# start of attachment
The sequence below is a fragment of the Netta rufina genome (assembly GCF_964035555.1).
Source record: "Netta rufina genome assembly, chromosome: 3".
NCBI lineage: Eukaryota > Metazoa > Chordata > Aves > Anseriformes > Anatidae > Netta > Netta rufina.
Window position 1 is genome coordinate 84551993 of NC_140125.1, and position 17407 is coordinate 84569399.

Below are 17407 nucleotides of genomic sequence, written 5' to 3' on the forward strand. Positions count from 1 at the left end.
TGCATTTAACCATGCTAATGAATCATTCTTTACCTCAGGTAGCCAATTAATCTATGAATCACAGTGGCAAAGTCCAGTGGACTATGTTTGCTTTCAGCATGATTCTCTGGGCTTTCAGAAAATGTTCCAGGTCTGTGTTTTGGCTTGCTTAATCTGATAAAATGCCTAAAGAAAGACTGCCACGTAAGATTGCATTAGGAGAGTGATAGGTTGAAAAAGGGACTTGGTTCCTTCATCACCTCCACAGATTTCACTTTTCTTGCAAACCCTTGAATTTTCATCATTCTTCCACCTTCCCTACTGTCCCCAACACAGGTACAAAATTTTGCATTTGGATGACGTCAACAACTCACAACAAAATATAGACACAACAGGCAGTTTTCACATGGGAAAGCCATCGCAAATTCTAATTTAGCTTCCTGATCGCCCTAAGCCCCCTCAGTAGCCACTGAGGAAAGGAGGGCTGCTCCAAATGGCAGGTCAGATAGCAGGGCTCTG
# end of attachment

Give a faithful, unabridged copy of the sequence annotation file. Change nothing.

The sequence below is a fragment of the Netta rufina genome (assembly GCF_964035555.1).
Source record: "Netta rufina genome assembly, chromosome: 3".
NCBI lineage: Eukaryota > Metazoa > Chordata > Aves > Anseriformes > Anatidae > Netta > Netta rufina.
Window position 1 is genome coordinate 84551993 of NC_140125.1, and position 17407 is coordinate 84569399.

Below are 17407 nucleotides of genomic sequence, written 5' to 3' on the forward strand. Positions count from 1 at the left end.
TGCATTTAACCATGCTAATGAATCATTCTTTACCTCAGGTAGCCAATTAATCTATGAATCACAGTGGCAAAGTCCAGTGGACTATGTTTGCTTTCAGCATGATTCTCTGGGCTTTCAGAAAATGTTCCAGGTCTGTGTTTTGGCTTGCTTAATCTGATAAAATGCCTAAAGAAAGACTGCCACGTAAGATTGCATTAGGAGAGTGATAGGTTGAAAAAGGGACTTGGTTCCTTCATCACCTCCACAGATTTCACTTTTCTTGCAAACCCTTGAATTTTCATCATTCTTCCACCTTCCCTACTGTCCCCAACACAGGTACAAAATTTTGCATTTGGATGACGTCAACAACTCACAACAAAATATAGACACAACAGGCAGTTTTCACATGGGAAAGCCATCGCAAATTCTAATTTAGCTTCCTGATCGCCCTAAGCCCCCTCAGTAGCCACTGAGGAAAGGAGGGCTGCTCCAAATGGCAGGTCAGATAGCAGGGCTCTG